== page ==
18. On Friday night in Las Vegas, Phil Hui won arguably the most prestigious poker tournament in the world, the World Series of Poker $50,000 Poker Players Championship, earning $1.099 million in prize money, the coveted gold bracelet, and the respect of the game’s elite. "This is my dream," Hui said in the moments after victory. "I’d rather win this than the Main Event. Obviously the money for the Main Event would be amazing, but this is incredible. You have to be well-versed in every single game. It’s a dream come true. This is the one tournament I wanted to win, and play. It’s only the second time I’ve played it. Just to be lucky enough to play it, it’s incredible." With the victory, Hui joins the esteemed company of David 'Chip' Reese, Michael ‘The Grinder’ Mirzachi, Brian Rast, and John Hennigan, among others, as a champion of the event. "My name doesn’t belong there yet," a humble Hui said when asked about being in such exclusive company. "I’m happy it’s there, but I need to do a lot more to be in a group with those guys." This year, the WSOP $50,000 Poker Players Championship drew 74 of the top players in the game, and Hui had to battle with all of them over a grueling five days of play. In the end, it came down to Hui and Josh Arieh for the title. Entering heads-up play, Arieh had the lead with 16.2 million in chips to Hui’s 6 million. Although he was down nearly 3-1, Hui stood tough and immediately began working to close the gap. The heads-up match between Hui and Arieh saw the chip lead change several times, as the two went back and forth over the course of several hours. One player would gain the lead and start to pull away, but then the other would fight back and do the same. Over and over. Eventually, though, Hui stretched out to a lead that Arieh couldn’t come back from thanks to some big pots in the stud games. The final hand was in 2-7 triple draw, with Hui made a [poker card="9x"][poker card="5x"][poker card="4x"][poker card="3x"][poker card="2x"]. Arieh had a [poker card="6x"][poker card="5x"][poker card="2x"] and drew a [poker card="3x"] and an [poker card="Ax"] to make an inferior hand. With that, Arieh was eliminated in second place for $679,246. The triumph came in Hui’s ninth cash of the 2019 WSOP, and it was the third final table he had made this summer. Entering the event, Hui’s results had him in the top 25 of the WSOP Player of the Year race with 1,541.83 points. He can now add another 1,265.67 to that for 2,807.5 total. That puts him right there behind current leader Dan Zack and throws another top contender right into the thick of this hotly contested race. “I want to win Player of the Year,” Hui said. “That was my main goal going into this year. I was going to play everything I could and try to make deep runs, so Player of the Year is first on the list.” Final Table Results 1st: Phil Hui - $1,099,311 2nd: Josh Arieh - $679,246 3rd: John Esposito - $466,407 4th: Bryce Yockey - $325,989 5th: Shaun Deeb - $232,058 6th: Dan Cates - $168,305 From the field of 74, only the top 12 would make the money. Late on Day 3, Arieh finished off Chris Klodnicki in 13th place to send him home on the bubble. That ended play for the day with Phil Ivey atop the final 12 competitors. Day 4 couldn’t have gone worse for Ivey. He lost almost every hand he played, included one when he folded a winning low in a seven-card stud hi-lo hand that would’ve won him half the pot. Ivey ultimately finished in eighth place for $124,410 in what was his fourth career cash in the WSOP $50,000 Poker Players Championship. Those four cashes have earned Ivey $1.013 million from this event. The four players to hit the rail before Ivey were, in order, Andrew Brown, Talal Shakerchi, Chris Vitch, and Dario Sammartino. For Vitch, it was his second in-the-money finish in the event in as many years. Last summer, Vitch took 11th. Sammartino was recently featured on PocketFives as part of the 'No Gold Club: Best Players Without a World Series of Poker Bracelet.' He came close once again with his run in this event but ultimately fell short with a ninth-place finish. The final elimination on Day 4 was David Oppenheim, a finalist for the Poker Hall of Fame this year. He was eliminated in seventh place by both Bryce Yockey and John Esposito. On the fifth and final day, Dan Cates hit the rail first in sixth place, then it was defending WSOP Player of the Year Shaun Deeb falling in fifth. It was Arieh who busted Cates and Esposito who knocked out Deeb. Yockey, who was making his first-ever cash in the $50,000 Poker Players Championship, busted in fourth place to Arieh in a hand of 2-7 triple draw that will go down as one of the wildest hands the WSOP has ever seen. Arieh had raised on the button, Yockey three-bet from the small blind, and Arieh made the call. Yockey stood pat, but Arieh drew two. Yockey then bet, and Arieh called. Yockey was pat again, and Arieh drew one on the second draw. Yockey bet, and Arieh called. Yockey stood pat and Arieh drew one card again. Yockey was dealt number two - [poker card="7x"][poker card="6x"][poker card="4x"][poker card="3x"][poker card="2x"] - and fired the last of his chips into the middle. Arieh peeled his last card to reveal a seven to make a number one - [poker card="7x"][poker card="5x"][poker card="4x"][poker card="3x"][poker card="2x"] - and called to win the pot. Esposito went out next in third, also making his maiden voyage into the money of the tournament. Once again it was Arieh who ended the run, this time in a hand of pot-limit Omaha. Arieh flopped top and bottom pair on the [poker card="Kc"][poker card="8d"][poker card="7h"] flop against Esposito's [poker card="Ah"][poker card="Ad"][poker card="Kd"][poker card="4d"]. Arieh had the [poker card="Kh"][poker card="7s"][poker card="6d"][poker card="4c"] and held with the [poker card="Jc"] turn and [poker card="6s"] river.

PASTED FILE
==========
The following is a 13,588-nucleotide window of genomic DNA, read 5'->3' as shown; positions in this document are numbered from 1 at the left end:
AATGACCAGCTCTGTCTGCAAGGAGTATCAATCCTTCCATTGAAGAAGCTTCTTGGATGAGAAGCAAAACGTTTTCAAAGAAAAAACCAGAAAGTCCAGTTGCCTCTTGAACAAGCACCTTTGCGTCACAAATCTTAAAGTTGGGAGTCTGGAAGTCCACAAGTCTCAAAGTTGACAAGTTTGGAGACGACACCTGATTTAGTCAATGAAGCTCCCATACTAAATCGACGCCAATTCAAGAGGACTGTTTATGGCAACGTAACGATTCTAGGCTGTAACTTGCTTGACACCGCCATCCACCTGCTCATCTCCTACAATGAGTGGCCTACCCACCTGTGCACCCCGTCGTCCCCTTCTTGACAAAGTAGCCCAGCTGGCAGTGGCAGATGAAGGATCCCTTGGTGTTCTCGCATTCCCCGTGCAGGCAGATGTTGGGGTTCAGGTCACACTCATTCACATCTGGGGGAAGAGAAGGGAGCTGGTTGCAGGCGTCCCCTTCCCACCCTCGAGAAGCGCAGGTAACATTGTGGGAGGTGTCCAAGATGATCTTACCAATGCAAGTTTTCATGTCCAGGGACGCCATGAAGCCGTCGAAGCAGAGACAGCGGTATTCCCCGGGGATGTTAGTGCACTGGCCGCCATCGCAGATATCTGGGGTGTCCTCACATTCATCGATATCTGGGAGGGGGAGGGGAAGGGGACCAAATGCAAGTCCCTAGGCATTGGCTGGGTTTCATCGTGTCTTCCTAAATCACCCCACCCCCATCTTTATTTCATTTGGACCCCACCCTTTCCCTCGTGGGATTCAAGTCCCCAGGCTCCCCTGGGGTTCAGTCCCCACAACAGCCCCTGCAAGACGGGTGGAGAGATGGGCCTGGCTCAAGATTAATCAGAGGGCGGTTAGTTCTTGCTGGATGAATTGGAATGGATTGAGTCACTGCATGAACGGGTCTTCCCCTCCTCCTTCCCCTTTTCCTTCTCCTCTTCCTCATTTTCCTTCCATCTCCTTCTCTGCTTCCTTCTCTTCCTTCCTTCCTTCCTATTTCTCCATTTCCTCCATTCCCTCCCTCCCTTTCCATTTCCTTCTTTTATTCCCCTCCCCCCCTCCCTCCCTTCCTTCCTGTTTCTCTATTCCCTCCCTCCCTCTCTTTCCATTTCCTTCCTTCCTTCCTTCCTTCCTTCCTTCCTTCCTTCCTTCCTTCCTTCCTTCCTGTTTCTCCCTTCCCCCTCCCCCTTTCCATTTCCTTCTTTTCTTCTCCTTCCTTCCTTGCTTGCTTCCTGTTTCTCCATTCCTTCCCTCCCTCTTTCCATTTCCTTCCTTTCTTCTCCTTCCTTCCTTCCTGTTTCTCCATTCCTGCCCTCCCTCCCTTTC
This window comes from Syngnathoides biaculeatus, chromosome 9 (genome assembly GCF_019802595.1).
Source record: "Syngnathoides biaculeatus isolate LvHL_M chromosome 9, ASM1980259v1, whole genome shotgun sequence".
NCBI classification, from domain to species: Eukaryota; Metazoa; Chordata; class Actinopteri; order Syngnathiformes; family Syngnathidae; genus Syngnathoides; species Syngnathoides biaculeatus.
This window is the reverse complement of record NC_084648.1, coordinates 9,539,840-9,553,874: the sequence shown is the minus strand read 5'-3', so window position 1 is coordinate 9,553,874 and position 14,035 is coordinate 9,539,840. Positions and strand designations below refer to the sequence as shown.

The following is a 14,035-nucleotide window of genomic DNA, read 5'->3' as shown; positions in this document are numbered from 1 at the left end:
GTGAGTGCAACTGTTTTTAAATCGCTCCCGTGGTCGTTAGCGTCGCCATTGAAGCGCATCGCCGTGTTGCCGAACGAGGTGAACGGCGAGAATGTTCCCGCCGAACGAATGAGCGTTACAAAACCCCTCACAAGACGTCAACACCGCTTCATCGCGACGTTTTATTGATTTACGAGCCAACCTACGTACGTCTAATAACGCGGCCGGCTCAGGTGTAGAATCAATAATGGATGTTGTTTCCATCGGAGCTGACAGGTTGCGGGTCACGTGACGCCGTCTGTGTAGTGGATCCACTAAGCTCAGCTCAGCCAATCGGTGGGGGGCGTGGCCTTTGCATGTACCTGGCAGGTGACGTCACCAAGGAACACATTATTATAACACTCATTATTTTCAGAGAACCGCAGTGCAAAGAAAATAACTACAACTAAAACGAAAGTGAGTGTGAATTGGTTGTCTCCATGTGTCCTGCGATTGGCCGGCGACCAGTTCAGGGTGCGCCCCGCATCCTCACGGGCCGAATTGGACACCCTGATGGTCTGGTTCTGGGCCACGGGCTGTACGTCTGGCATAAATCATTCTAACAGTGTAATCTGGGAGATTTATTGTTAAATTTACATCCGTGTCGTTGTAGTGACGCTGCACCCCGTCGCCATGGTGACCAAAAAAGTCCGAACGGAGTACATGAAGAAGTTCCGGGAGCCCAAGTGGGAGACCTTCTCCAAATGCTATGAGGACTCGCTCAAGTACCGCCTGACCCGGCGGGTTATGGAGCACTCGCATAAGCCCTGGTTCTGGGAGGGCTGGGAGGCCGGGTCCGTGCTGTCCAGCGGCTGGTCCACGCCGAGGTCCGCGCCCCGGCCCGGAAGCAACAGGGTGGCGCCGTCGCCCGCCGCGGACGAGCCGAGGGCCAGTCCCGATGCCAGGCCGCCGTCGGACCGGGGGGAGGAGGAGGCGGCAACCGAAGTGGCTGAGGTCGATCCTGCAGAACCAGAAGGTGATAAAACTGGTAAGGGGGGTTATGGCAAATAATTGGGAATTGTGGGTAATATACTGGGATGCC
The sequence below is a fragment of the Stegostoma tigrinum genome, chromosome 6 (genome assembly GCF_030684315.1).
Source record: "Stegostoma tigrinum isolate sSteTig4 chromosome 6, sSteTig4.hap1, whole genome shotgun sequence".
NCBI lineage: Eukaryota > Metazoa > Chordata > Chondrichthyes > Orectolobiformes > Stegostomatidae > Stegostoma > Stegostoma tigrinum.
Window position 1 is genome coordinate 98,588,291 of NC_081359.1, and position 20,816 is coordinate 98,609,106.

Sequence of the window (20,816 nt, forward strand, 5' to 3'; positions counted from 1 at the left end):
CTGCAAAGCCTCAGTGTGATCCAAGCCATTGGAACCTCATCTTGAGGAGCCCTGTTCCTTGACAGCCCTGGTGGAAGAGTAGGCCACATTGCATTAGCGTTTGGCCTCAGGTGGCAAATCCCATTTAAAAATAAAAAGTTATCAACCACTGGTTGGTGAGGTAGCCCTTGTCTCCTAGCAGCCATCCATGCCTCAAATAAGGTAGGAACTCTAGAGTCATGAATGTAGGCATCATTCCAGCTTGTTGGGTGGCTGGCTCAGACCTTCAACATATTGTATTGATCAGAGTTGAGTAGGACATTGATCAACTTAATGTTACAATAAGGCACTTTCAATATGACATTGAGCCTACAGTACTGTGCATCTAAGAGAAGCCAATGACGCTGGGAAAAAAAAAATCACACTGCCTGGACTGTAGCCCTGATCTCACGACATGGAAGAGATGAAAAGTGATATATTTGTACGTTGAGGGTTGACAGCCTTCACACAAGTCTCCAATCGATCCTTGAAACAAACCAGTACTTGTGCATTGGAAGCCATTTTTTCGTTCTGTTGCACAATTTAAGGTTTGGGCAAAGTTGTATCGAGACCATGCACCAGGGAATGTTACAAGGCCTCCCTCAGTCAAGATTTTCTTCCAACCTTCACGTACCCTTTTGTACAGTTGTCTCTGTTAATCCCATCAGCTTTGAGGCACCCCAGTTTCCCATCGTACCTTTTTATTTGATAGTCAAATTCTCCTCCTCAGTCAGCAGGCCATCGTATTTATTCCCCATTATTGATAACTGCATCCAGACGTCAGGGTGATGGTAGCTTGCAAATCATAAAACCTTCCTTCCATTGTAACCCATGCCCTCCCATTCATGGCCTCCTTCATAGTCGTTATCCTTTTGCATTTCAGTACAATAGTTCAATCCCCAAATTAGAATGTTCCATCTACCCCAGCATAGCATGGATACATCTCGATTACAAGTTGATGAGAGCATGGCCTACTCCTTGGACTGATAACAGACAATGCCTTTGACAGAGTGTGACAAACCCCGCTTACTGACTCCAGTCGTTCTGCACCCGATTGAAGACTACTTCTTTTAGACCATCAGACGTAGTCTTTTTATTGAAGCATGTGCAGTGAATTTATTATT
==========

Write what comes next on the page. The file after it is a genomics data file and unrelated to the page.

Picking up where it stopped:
19. The Triton Million: A Helping Hand for Charity will be a record setter when action kicks off Thursday. The £1,050,000 buy-in tournament will make it the biggest buy-in in poker history, and the event comes with a unique format. It's a freezeout where recreational/businessmen players can enter via invite only. Those invited can then issue one invite of their own to a guest/professional players. As of Wednesday morning, 26 pairings had been named, but it's the 'what could have beens' that are equally as intriguing. Let's take a look at a handful of recreational-professional pairings that we would've liked to have seen compete in the Triton Million. Chamath Palihapitiya and Phil Hellmuth It's no secret that Chamath Palihapitiya and Phil Hellmuth have a close relationship. We've seen it on Hellmuth's social media accounts all too often. A former Facebook executive and now a successful investor, Palihapitiya fits the mold of the perfect recreational poker player to enter this field. He's played poker in the past, including the first-ever World Series of Poker Big One for One Drop that cost $1,000,000 to enter, and has three WSOP cashes and two World Poker Tour cashes. Being good friends with Hellmuth makes Hellmuth the perfect invitee for Palihapitiya, and getting the polarizing 15-time gold bracelet winner in the field would be very entertaining. Isai Scheinberg and Daniel Negreanu Now this, this is a pairing, and we'll call it 'getting the band back together.' The founder of PokerStars, Isai Scheinberg, paired with the company's former golden boy, Daniel Negreanu. It would be absolutely tremendous to see, and we all know both parties have enough money to afford the gigantic £1,050,000 buy-in. We all know how skillful and experienced of a poker player Negreanu is, but Scheinberg has conquered the felt before, too. He won the UKIPT Isle of Man High Roller in the same year that Negreanu finished second in the 2014 WSOP $1,000,000 Big One for One Drop. Tiger Woods and Antonio Esfandiari How can we not want to have Antonio Esfandiari, 'the magician,' the first-ever $1,000,000 Big One for One Drop winner, in the field? In order to make this happen, he needs a recreational player to invite him. Who bigger and better than Tiger Woods? You may be asking yourself, does Woods play poker and what's the connection here? Yes, Woods plays poker. He might not be entering the priciest tournaments in the world as some of these other recreational players are, but he’s the host of Tiger's Poker Night as part of Tiger Jam, held in partnership with the World Poker Tour each year, so he knows the game. On more than one occasion, Esfandiari has been one of the celebrity professionals to attend Tiger's Poker Night. Dan Fleyshman and Phil Ivey How do we get Phil Ivey in this field? We pair him with Dan Fleyshman, that’s how. Fleyshman doesn’t dabble in poker as he once did, but he’s still around the game enough that he could perform well in this tournament. One of his claims to fame is being the youngest founder of a publicly traded company and he's an active businessman and investor. Ivey is Ivey. His star power alone is worthy of entry into a £1,050,000 buy-in tournament, and we all know he has the chops to perform on the felt. He knows Fleyshman, so the pairing works, and we’d absolutely love to see Ivey in the field. David Einhorn and Erik Seidel Investor and hedge fund manager David Einhorn may not be a professional poker player, but he’s as avid a recreational player as they come. He's been known to compete in the highest buy-in poker tournaments the world has to offer, and he took third place for $4,352,000 in the first-ever $1,000,000 buy-in poker tournament the world has ever seen. With Einhorn being a New York guy, a perfect pairing would be Erik Seidel. Seidel is currently third on poker’s all-time money list with more than $35,000,000 in winnings, he’s an eight-time WSOP gold bracelet winner, and also a WPT champion. Although he’s of an older generation of players, Seidel continues to be a crusher on the high-stakes poker scene and has plenty of experience against the fellow professional players in the field. Haralabos Voulgaris and Daniel Colman Since Haralabos Voulgaris' new gig with the Dallas Mavericks, he hasn't been around the poker scene much. Not that the former professional sports bettor was grinding every tournament under the sun before he became the NBA team's Director of Quantitative Research and Development, but Voulgaris was known to get down in the high-stakes arena. Having played a couple million-dollar buy-ins before, this event is right in his wheelhouse. Voulgaris and Daniel Colman have a relationship that saw Voulgaris on Colman’s rail when Colman won the 2014 WSOP $1,000,000 Big One for One Drop. It would also be fitting to see Colman return to poker’s public stage in the largest buy-in event in the game’s history. Evan Mathis and Alex Foxen Maybe we’re reaching here, maybe we’re not, but these are dream scenarios so let’s keep rolling with it. Evan Mathis spent 12 years in the NFL and was one of the league’s top offensive lineman. He won a Super Bowl with the Denver Broncos and reached the Pro Bowl on two occasions. According to Spotrac, Mathis has estimated career earnings from football at more than $21,000,000. He recently grabbed headlines when he sold a 1952 Topps rookie card of Mickey Mantle for nearly $3 million. That’s enough to pay for his entry, his guest’s entry, and have plenty left over. Sticking with the football tie-in, Mathis’ guest could be Alex Foxen, a former football player for Boston College. These two would be quite the presence on and off the felt and both have the skills to compete. Richard Seymour and Ryan Riess Another fantasy Triton Million pairing is Richard Seymour and Ryan Riess. This would give us who is arguably poker’s strongest mainstream connection, Seymour, in the field and the three-time Super Bowl winner has plenty of experience on the felt. He just came off a 131st-place finish in the WSOP Main Event. A huge sports enthusiast and a player friendly with Seymour is Ryan Riess, winner of the 2013 WSOP Main Event and also a WPT champion. Steve Aoki and Brian Rast The last dream pairing we'll look at involves superstar DJ Steve Aoki and top poker player Brian Rast. The two know each other, so the connection works for the invite, and Aoki has been known to play a bit of poker in his spare time. With Aoki being billed as one of the richest DJs in the world, the cake-tossing music maker should have enough cash to enter. If not, Rast can certainly front or find the money to get Aoki in so that he can play in the event. How To Watch the Triton Million Fans from around the world can watch the Triton Million for free on PokerGO. Ali Nejad will call the action, with professional poker player Nick Schulman alongside to provide expert commentary. Action starts Thursday, August 1, at 8 am ET and PokerGO will have coverage for the entirety of the event. If you don't already have a subscription to PokerGO, sign up today using the promo code "POCKET5S" for $10 off the PokerGO annual plan.